Ken Goldstein, MPPA

Ken Goldstein has been working in nonprofits and local government agencies from Santa Cruz, to Sacramento, and back to Silicon Valley, since 1989. He's been staff, volunteer, board member, executive director, and, since 2003, a consultant to local nonprofit organizations. For more on Ken's background, click here. If you are interested in retaining Ken's services, you may contact him at ken at

Sunday, February 06, 2011

My First Nonprofit Job

A first blog posting after a long absence is always difficult; so many things to talk about, it's hard to decide what the most relevant topic would be. First, let me remind you where I've been...

After about seven years as an independent consultant, in January I began a regular, full-time executive director position with a local nonprofit organization, and spent the month fully immersed in learning the programs, the culture, and the needs. I've been working long days (and nights) and coming home exhausted but happy. My orientation and training will continue for another couple of months at least, but I feel I can come up for air long enough for a blog post or two.

Which brings us to the topic of this post, how did this career of mine start? The truth is, at the time of my first nonprofit job, I had no idea that it would be my career. At the time, I was still planning a life in film production. I had not yet returned to school to get degrees in politics (BA) and public policy (MPPA), and was just looking for an interesting and meaningful way to earn some money to pay for my creative projects and take a few cinema classes here and there.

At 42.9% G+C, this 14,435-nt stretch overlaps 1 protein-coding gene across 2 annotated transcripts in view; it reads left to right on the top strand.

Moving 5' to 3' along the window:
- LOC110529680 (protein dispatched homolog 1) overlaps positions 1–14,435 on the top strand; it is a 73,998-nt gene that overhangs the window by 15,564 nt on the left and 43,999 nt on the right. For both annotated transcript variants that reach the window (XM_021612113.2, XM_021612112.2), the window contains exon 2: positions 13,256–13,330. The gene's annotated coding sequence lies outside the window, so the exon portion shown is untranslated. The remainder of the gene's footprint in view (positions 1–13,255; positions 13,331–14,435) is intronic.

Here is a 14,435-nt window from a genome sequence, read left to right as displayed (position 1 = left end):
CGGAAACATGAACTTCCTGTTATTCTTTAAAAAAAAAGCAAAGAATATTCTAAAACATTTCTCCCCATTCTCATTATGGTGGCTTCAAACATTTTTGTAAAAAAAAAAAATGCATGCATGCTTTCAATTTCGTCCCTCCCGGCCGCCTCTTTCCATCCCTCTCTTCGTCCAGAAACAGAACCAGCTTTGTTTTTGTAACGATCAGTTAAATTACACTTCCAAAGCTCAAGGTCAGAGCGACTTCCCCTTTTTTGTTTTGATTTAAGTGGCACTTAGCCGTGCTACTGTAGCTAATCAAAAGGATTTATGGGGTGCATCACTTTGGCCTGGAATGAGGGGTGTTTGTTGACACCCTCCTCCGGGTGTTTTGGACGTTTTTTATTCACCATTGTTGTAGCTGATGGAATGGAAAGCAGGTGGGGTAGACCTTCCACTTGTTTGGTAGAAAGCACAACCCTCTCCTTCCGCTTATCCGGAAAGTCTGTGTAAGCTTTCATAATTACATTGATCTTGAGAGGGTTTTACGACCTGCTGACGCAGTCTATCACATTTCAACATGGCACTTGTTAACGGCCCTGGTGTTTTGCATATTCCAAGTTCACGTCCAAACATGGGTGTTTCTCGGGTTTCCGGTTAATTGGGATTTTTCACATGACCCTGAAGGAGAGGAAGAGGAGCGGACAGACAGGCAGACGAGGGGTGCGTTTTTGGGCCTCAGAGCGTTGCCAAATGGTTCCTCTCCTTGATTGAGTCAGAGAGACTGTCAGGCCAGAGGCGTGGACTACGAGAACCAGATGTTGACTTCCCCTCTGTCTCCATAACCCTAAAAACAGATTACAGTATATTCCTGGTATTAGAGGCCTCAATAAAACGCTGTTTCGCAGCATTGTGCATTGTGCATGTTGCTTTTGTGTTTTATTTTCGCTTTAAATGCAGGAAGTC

I don't even recall the exact year, but it must have been in the early or mid 1980s, when I accepted a job as a canvasser for the Campaign for Economic Democracy (aka Campaign California) in Santa Monica; an organization started by Tom Hayden and his (then) wife, Jane Fonda. At the time, Hayden had recently been elected to the state Assembly, but he did speak with us occasionally. I don't recall ever seeing Ms. Fonda, but rumor was that her exercise videos were our number one funding source.

Each afternoon we'd gather in our 3rd Street office for some motivational presentation before hitting the residential streets of Los Angeles County to knock on doors and ask for signatures on petitions (mostly promoting solar energy and environmental protection) as well as collect donations to support our work.

Asking for those $10 and $25 checks was the hardest thing I'd ever done. Nobody could have ever guessed at that time that fundraising would become a large part of my professional career. Confession: I was not the best at getting those checks, although I did get many signatures.

There was, of course, a downside to working for a figure such as Tom Hayden. As much as he may have been lionized in certain west-side, ultra-liberal enclaves, he was quite reviled and hated elsewhere, especially in areas where there were many veterans of the Vietnam war. I was physically threatened on several occasions, including once by gentleman who kept a saw by his front door and chased me off his property waving the saw violently after me.